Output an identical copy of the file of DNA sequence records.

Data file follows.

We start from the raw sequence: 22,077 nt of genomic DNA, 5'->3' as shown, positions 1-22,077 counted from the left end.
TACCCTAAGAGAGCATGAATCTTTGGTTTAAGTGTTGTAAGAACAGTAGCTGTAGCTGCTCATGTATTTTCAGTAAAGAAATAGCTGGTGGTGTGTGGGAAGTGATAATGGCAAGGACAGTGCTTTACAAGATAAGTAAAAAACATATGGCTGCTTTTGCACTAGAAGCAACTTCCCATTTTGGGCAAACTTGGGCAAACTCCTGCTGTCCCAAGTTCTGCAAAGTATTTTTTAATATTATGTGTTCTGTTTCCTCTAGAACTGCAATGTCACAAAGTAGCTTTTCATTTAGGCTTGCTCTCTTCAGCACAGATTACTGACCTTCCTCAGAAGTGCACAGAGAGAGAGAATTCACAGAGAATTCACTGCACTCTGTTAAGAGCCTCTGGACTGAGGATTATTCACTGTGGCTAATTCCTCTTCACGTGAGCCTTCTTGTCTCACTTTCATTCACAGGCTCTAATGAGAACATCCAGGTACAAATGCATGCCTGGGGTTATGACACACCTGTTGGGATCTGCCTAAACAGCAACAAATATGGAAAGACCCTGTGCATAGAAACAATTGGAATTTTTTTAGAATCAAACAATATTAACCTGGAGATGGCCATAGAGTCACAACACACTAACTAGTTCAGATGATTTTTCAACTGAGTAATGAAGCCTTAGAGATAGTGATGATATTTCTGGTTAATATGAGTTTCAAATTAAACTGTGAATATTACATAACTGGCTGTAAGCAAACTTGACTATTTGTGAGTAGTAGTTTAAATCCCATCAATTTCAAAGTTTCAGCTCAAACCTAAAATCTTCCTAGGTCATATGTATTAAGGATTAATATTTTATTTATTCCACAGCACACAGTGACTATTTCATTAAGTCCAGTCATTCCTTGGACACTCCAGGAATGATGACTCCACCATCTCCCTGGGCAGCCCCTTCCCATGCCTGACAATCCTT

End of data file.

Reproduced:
We start from the raw sequence: 22,077 nt of genomic DNA, 5'->3' as shown, positions 1-22,077 counted from the left end.
TACCCTAAGAGAGCATGAATCTTTGGTTTAAGTGTTGTAAGAACAGTAGCTGTAGCTGCTCATGTATTTTCAGTAAAGAAATAGCTGGTGGTGTGTGGGAAGTGATAATGGCAAGGACAGTGCTTTACAAGATAAGTAAAAAACATATGGCTGCTTTTGCACTAGAAGCAACTTCCCATTTTGGGCAAACTTGGGCAAACTCCTGCTGTCCCAAGTTCTGCAAAGTATTTTTTAATATTATGTGTTCTGTTTCCTCTAGAACTGCAATGTCACAAAGTAGCTTTTCATTTAGGCTTGCTCTCTTCAGCACAGATTACTGACCTTCCTCAGAAGTGCACAGAGAGAGAGAATTCACAGAGAATTCACTGCACTCTGTTAAGAGCCTCTGGACTGAGGATTATTCACTGTGGCTAATTCCTCTTCACGTGAGCCTTCTTGTCTCACTTTCATTCACAGGCTCTAATGAGAACATCCAGGTACAAATGCATGCCTGGGGTTATGACACACCTGTTGGGATCTGCCTAAACAGCAACAAATATGGAAAGACCCTGTGCATAGAAACAATTGGAATTTTTTTAGAATCAAACAATATTAACCTGGAGATGGCCATAGAGTCACAACACACTAACTAGTTCAGATGATTTTTCAACTGAGTAATGAAGCCTTAGAGATAGTGATGATATTTCTGGTTAATATGAGTTTCAAATTAAACTGTGAATATTACATAACTGGCTGTAAGCAAACTTGACTATTTGTGAGTAGTAGTTTAAATCCCATCAATTTCAAAGTTTCAGCTCAAACCTAAAATCTTCCTAGGTCATATGTATTAAGGATTAATATTTTATTTATTCCACAGCACACAGTGACTATTTCATTAAGTCCAGTCATTCCTTGGACACTCCAGGAATGATGACTCCACCATCTCCCTGGGCAGCCCCTTCCCATGCCTGACAATCCTT